Participants feel the heat at burn life support course

Thomas Warner
LRMC Public Affairs

***image1***Though most patients arriving with burn wounds at Landstuhl Regional Medical Center have already been stabilized, a course for first-responders is necessary to ensure readiness for deployed servicemembers.

The Advanced Burn Life Support Provider Course was offered Feb. 1 to LRMC personnel and visiting interns to educate and prepare medical personnel for emergency action. Non-military people also participated in the course, which examined burns caused by bomb blasts as well as situations involving national or international emergencies such as terror attacks or industrial explosions.
Smoke inhalation, chemical fire injuries, electrical burns and shock tendencies were some of the material covered. Wound management and the transport of victims also were looked at during the one-day class.

“People inside Humvee and Bradley vehicles can be victims – people working in closed spaces,” said Dr. Richard Wigle, organizer of the course. “Burns have been an issue in every war and we’re seeing it continuously in Iraq and Afghanistan.”

Throughout recorded history, Dr. Wigle said, burn injuries have constituted 15 percent of wartime casualties. The current conflicts in Iraq and Afghanistan have seen more, with a 30 percent casualty rate in that category, according to Dr. Wigle.

***image3***Having worked in Kosovo, Bosnia, Guatemala, Iraq and other military sites, Dr. Wigle’s class used a panel of medical burn experts teaching in 30-minute intervals and the course used mocked-up moulage patients as students explored wound management, chemical injuries, electrical injuries and other topics. Moulage involves using blood-colored paints and simulated burn conditions.

When you talk to former patients from Brooke Army Medical Center in San Antonio, they typically say they don’t remember their initial treatment,” said 2nd Lt. Joanna Krause, a fourth-year medical student rotating through Dexheim and other MEDCOM clinics. “That initial treatment was what we learned about in this course. Most of the people we see here or at other clinics are already stabilized. But it’s good training for first-response situations.”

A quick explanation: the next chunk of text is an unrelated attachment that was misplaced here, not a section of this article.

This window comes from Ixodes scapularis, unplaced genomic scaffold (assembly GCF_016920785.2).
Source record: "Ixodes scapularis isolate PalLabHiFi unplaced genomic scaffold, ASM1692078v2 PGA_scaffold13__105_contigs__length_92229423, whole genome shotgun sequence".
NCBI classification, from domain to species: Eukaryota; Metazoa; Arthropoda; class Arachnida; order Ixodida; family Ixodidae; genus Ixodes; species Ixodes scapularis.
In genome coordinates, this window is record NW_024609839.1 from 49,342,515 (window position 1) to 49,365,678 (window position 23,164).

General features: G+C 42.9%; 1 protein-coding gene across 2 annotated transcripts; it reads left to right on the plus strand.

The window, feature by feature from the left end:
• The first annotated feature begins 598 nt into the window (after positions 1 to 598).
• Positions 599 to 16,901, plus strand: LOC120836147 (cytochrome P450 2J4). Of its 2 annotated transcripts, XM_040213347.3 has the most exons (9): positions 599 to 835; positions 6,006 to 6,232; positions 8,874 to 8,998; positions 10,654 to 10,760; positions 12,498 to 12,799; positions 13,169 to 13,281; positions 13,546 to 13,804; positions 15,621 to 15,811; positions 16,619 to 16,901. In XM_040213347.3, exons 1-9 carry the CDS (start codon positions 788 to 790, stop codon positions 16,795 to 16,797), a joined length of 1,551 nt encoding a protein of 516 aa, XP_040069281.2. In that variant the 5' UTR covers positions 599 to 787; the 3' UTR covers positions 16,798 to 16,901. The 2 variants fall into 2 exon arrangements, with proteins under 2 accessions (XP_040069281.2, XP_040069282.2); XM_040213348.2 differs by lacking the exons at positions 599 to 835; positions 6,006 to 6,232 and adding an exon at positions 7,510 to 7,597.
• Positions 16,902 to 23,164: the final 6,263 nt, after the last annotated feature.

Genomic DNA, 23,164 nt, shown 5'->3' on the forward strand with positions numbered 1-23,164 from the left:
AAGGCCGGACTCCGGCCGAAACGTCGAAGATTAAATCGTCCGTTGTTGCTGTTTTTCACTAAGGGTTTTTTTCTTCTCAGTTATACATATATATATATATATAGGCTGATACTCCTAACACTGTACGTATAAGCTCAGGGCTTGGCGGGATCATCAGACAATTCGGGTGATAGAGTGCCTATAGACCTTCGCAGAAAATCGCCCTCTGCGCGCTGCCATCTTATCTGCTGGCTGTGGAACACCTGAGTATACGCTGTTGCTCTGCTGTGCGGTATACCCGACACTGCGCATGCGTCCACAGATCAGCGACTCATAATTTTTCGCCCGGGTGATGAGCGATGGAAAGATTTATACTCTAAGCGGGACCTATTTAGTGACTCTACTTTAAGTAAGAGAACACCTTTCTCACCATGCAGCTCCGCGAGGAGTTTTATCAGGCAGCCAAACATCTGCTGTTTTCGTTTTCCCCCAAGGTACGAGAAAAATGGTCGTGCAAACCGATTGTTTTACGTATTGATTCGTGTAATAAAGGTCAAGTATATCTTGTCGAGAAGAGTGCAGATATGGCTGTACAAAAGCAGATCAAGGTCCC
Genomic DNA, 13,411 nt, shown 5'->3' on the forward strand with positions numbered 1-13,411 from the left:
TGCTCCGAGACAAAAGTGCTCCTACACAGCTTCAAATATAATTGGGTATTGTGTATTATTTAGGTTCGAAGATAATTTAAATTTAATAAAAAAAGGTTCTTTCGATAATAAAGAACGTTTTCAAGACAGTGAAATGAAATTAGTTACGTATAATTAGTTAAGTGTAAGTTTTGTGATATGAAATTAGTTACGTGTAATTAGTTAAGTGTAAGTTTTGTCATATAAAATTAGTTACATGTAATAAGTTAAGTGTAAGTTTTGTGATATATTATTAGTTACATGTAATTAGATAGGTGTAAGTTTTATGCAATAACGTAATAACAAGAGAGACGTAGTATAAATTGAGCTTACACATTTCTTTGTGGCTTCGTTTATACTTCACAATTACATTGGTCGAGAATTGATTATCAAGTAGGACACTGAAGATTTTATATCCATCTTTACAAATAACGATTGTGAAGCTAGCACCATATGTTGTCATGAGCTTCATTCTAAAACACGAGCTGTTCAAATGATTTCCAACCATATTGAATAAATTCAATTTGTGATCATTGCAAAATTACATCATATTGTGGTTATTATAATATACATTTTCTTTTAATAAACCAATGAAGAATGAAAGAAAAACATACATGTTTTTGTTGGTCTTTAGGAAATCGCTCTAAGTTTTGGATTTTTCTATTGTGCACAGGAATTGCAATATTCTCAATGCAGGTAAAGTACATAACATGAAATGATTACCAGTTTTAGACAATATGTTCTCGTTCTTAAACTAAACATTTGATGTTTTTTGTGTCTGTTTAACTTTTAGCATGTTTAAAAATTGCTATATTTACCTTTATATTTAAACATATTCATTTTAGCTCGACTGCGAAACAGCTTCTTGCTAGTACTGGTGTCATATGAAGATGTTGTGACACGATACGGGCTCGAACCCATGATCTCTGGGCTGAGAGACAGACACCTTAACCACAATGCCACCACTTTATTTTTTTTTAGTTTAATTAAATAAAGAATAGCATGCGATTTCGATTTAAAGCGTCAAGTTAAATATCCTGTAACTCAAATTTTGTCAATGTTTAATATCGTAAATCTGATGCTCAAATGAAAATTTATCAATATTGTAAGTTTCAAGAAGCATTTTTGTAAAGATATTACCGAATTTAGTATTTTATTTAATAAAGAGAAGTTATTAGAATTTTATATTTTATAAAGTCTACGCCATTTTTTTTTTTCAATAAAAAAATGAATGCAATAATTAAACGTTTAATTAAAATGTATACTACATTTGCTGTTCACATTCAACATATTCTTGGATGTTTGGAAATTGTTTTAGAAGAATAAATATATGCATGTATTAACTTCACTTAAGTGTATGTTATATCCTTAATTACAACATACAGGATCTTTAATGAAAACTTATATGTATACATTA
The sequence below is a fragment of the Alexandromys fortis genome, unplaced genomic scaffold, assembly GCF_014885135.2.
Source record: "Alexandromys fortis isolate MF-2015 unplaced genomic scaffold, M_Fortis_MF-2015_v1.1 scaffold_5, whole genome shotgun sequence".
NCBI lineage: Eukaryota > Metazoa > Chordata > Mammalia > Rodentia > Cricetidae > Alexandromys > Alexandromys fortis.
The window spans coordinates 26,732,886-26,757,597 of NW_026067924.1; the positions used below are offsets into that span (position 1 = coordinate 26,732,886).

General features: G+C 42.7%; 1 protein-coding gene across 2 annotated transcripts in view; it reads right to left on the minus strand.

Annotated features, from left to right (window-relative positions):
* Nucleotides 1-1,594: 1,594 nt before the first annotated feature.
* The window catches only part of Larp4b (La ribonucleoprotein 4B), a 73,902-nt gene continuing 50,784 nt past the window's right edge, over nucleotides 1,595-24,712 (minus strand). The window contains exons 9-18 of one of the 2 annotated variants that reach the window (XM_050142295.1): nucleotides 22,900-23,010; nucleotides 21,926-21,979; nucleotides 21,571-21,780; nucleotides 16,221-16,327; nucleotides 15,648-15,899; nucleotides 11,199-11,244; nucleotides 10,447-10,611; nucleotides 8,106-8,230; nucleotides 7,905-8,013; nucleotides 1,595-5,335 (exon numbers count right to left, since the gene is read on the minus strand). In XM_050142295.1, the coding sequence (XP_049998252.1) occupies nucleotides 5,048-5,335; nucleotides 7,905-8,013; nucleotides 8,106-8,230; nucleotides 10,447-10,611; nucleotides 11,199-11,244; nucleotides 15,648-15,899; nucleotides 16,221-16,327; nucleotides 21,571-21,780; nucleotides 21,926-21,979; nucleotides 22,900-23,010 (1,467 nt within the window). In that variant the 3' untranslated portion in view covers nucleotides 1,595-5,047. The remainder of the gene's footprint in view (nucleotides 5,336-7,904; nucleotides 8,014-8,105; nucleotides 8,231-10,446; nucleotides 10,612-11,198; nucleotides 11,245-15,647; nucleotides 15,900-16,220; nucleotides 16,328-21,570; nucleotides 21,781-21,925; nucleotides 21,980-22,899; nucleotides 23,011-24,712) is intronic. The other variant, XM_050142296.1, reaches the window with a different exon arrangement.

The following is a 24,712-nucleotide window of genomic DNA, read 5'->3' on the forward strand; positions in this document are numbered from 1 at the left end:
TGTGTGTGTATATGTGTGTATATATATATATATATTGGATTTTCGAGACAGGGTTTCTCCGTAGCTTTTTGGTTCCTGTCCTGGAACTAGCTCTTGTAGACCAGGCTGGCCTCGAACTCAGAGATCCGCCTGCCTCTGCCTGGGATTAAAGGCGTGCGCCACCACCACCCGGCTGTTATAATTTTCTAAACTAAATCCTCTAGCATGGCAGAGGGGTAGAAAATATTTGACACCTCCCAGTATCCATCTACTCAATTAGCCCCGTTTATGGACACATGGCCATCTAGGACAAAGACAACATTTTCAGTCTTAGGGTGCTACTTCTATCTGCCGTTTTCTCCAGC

For thousands of people who were in New York and Washington on Sept. 11, 2001, during the largest terrorist attacks in U.S. history, assisting in the triage of wounded citizens was a necessary order for the day.

***image4***“Military support for civilian authorities is one of several tenets in a multi-tiered plan for response to disasters and a new emphasis has been placed on preparing servicemembers to be successful first-responders.

Ensign Obi Ugochukwu of the U.S. Navy is also a medical student enrolled in the class. He was joined in the group by German and Italian nationals, several servicemembers working at LRMC and other medical military personnel from MEDCOM sites.

“The class here at Landstuhl familiarizes us with initial assessment, treatment and continued care of burn victims,” Ensign Ugochukwu said. “I’ve worked in intensive care units and this class has given me a reference point on initial treatment of burn patients.”

Typically, after stabilization, the continued aftercare known as “Echelon 5” care begins and is sustained at BAMC in San Antonio.

“The goal of this class is to get people comfortable dealing with something that they weren’t previously accustomed to dealing with,” Dr. Wigle said. “Typically, we are the second stage of care here at Landstuhl. We are aiming this course at people who might be deployed. It’s a course that anyone could benefit from, though.”